I hear that. I've often wanted to get in on one of the wireless internet plans, but until I find a good unlimited for under 100 bucks a month, I'll stick with Sat Con.

Stephen
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Offline Bonk

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Re: =/\= internet freedom and americans
« Reply #23 on: February 20, 2011, 05:22:05 pm »
I did hear about that, but I'm unaffected. There's too much money to be made in bilking the parents of teenage urbanites to service the entire public.

Most of these capped plans apply to 3G and 4G wireless networks. I have looked at them and it would cost me literally thousands of dollars per month do on 3G what I can do on dial-up for $29.

I was shocked when marstone told me he was doing some large downloads tests for me over 3G. I was worried he would get hit with a bill for hundreds of dollars. That would happen here. We're talking oh $15/GB roughly? Or worse. The contracts here read like a deal with the devil. I think they are. Rogers and Bell are out of control here, completely out of control and the Canadian public allows it for some mysterious reason. I hate to think we are such suckers.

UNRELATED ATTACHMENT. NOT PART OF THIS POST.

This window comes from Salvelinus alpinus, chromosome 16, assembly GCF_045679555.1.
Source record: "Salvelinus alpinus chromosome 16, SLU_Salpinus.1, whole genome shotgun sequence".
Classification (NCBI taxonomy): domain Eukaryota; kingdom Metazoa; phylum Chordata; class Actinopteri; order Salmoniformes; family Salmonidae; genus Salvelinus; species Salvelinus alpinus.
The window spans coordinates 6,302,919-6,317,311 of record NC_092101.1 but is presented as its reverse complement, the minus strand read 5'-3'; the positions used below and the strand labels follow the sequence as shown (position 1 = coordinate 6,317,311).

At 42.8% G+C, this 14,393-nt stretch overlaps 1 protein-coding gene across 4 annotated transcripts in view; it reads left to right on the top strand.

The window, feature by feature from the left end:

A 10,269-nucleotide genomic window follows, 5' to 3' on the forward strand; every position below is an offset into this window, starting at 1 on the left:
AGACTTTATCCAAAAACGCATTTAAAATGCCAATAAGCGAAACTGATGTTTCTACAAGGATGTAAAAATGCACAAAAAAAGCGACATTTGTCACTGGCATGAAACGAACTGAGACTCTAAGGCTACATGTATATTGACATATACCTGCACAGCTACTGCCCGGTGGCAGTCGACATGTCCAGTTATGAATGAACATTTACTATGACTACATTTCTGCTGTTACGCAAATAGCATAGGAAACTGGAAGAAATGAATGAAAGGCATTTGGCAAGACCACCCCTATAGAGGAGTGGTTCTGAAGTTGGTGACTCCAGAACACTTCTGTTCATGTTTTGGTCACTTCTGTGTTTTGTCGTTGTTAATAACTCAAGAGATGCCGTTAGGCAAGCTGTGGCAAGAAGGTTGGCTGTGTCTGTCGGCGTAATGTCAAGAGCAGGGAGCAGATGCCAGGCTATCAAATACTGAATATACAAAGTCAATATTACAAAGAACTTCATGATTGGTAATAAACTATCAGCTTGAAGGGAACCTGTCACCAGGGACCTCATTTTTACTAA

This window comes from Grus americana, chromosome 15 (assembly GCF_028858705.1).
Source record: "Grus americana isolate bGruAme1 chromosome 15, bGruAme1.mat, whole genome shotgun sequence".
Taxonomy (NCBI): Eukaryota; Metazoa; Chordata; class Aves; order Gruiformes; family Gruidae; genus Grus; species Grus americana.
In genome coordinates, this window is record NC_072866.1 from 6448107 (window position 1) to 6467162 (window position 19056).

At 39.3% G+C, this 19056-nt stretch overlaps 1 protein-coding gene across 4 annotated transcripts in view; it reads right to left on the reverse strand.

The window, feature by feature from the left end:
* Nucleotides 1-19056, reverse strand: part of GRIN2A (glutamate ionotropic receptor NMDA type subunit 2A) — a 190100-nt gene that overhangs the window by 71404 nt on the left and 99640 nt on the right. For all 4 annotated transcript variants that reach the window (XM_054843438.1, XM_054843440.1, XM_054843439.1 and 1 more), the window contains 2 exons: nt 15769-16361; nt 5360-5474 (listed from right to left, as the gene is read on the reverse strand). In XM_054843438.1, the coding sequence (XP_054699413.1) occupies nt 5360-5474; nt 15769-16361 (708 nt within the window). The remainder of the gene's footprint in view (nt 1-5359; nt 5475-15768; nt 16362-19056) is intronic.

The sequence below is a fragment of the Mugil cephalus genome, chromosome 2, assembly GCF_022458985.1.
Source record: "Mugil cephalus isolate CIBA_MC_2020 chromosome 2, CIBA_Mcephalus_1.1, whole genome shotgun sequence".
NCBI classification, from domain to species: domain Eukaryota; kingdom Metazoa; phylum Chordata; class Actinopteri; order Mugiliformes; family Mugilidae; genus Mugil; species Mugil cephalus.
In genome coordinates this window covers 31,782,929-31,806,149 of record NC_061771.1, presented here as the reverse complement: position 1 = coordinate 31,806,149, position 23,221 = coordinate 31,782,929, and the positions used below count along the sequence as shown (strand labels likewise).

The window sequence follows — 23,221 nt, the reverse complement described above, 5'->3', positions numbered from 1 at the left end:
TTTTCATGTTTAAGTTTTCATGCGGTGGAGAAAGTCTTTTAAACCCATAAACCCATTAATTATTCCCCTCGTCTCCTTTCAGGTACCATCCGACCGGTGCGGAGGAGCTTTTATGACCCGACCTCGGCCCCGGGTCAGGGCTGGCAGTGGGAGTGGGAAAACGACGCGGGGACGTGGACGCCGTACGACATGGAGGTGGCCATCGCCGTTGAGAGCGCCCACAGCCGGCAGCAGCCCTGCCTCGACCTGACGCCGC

edit: The beauty part of the deal for Bell and Rogers is that once you sign, they don't have to actually provide any service. They can just walk away with your money, and if they don't get it they report you to their goons. Our conservative government condones this criminal behaviour under the guise of free enterprise. It is robbery of the Canadian people pure and simple. No socialist government would ever allow such a travesty to happen. And please, go read up the CCF and Tommy Douglas and western Social Credit before commenting on what socialism means in Canada... it is not the devil himself as helmethead and his american republican friends would have you believe... ok that's it I'm out of this thread for good... I can't keep it in. I broke the rules. Sorry guys. It is just that Rogers the criminal organisation is condoned by our own government just makes my blood boil. I can see it all, right down to the bone, it drives me mad. I cannot think about it or they win. I can only think about SFC. There is no sense in speaking out. I don't control as many guns, pure and simple. The corruption goes right to the top. I have no idea why we tolerate it.

Now, the day they try and cap my dial-up connection, then I will be loud. But maybe not, Who knows.